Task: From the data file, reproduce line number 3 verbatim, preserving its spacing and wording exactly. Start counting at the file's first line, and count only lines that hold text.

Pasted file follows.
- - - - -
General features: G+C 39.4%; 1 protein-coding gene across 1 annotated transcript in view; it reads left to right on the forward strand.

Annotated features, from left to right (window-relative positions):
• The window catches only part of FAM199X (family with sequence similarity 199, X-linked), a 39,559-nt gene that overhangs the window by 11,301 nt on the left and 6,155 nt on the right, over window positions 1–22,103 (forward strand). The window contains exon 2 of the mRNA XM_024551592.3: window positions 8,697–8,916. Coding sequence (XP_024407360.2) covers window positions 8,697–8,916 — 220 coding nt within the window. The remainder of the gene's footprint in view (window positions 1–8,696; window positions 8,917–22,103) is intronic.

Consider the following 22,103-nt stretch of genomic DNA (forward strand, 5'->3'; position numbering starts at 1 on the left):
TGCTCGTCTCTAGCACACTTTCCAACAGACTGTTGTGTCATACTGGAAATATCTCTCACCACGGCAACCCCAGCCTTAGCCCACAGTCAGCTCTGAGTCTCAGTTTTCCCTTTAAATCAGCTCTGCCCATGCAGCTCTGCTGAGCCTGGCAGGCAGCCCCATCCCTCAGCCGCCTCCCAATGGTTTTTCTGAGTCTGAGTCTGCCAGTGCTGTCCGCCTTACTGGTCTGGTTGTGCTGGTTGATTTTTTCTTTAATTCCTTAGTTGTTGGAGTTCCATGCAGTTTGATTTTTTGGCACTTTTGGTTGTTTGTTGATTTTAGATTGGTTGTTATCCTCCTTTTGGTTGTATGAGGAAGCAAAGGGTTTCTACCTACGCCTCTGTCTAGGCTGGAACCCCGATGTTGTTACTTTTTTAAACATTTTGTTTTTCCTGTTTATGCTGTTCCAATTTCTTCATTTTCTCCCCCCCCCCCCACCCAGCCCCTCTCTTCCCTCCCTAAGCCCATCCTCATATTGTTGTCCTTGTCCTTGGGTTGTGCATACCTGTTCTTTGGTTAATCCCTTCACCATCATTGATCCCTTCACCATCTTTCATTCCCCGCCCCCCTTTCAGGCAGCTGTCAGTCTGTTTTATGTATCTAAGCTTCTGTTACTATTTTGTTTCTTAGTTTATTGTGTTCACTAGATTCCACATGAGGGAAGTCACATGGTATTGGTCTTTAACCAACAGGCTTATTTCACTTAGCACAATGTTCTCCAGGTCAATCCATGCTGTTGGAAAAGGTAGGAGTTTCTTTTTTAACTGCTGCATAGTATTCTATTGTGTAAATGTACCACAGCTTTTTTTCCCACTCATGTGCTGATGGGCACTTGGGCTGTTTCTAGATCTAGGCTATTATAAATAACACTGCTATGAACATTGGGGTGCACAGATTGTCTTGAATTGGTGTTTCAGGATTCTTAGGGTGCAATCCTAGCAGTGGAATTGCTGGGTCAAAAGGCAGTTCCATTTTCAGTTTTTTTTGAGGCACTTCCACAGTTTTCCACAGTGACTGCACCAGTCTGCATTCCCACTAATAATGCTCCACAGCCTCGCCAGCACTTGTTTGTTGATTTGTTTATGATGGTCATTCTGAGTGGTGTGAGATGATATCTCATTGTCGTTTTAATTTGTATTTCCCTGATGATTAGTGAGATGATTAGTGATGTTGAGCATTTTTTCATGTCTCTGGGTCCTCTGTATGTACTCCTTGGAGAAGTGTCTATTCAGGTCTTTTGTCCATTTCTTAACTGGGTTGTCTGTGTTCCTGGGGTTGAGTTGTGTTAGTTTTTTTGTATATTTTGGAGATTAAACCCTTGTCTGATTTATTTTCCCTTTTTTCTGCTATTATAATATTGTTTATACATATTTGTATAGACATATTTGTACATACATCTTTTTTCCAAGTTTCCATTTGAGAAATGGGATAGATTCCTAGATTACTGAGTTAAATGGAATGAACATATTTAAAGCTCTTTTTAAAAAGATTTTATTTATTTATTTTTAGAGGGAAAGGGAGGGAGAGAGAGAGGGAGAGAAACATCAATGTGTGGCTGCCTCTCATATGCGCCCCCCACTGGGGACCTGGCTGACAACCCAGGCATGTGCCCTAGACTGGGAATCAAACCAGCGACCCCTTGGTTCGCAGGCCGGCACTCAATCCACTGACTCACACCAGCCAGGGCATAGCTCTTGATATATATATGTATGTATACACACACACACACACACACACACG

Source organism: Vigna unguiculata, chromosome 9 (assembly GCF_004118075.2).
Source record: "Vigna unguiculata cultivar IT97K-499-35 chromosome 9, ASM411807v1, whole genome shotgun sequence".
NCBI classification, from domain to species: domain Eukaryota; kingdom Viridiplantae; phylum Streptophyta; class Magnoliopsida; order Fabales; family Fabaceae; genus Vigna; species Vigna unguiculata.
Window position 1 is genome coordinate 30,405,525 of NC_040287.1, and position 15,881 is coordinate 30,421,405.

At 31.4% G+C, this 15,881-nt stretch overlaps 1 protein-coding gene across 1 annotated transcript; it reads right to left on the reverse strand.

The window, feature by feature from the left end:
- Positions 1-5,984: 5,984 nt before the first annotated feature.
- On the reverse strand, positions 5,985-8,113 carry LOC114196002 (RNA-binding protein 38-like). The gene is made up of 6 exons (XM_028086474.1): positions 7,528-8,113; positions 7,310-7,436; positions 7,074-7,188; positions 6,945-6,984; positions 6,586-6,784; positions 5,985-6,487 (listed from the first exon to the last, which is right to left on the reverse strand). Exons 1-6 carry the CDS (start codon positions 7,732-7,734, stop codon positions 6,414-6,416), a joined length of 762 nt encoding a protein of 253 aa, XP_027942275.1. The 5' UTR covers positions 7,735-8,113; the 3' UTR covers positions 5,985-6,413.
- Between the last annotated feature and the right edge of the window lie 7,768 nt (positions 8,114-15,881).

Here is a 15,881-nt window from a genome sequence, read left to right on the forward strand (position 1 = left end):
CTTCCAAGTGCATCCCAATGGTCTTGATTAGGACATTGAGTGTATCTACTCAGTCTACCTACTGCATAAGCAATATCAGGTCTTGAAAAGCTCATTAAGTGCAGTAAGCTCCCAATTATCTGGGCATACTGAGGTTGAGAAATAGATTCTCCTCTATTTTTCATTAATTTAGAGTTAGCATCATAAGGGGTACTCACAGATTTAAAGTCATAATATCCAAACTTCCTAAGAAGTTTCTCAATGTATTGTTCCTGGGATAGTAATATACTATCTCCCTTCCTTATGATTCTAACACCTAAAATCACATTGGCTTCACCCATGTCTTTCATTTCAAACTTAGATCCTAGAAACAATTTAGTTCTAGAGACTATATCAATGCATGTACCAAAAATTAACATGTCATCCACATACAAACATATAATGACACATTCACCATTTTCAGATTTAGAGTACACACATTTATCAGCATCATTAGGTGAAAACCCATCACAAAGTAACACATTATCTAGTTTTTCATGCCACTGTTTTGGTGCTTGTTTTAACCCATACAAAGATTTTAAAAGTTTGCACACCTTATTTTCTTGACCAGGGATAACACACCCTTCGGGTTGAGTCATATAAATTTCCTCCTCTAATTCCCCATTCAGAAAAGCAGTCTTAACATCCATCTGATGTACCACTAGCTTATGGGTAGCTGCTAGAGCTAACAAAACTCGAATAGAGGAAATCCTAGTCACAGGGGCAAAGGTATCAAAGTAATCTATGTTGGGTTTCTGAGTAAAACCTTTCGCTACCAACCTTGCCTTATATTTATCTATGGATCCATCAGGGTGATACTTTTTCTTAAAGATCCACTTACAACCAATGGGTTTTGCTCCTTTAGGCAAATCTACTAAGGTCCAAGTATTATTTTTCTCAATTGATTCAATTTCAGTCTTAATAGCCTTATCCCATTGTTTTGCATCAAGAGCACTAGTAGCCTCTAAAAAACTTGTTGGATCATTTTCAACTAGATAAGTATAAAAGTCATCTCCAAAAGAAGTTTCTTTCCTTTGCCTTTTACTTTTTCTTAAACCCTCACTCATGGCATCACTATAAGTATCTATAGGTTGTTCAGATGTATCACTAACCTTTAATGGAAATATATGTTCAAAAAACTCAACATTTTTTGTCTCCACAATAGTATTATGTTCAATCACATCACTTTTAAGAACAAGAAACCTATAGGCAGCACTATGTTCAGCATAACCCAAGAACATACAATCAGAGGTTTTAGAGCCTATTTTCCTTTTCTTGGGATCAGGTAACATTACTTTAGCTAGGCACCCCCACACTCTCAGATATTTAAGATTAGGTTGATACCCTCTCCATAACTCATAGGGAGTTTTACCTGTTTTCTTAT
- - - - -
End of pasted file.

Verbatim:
• The window catches only part of FAM199X (family with sequence similarity 199, X-linked), a 39,559-nt gene that overhangs the window by 11,301 nt on the left and 6,155 nt on the right, over window positions 1–22,103 (forward strand). The window contains exon 2 of the mRNA XM_024551592.3: window positions 8,697–8,916. Coding sequence (XP_024407360.2) covers window positions 8,697–8,916 — 220 coding nt within the window. The remainder of the gene's footprint in view (window positions 1–8,696; window positions 8,917–22,103) is intronic.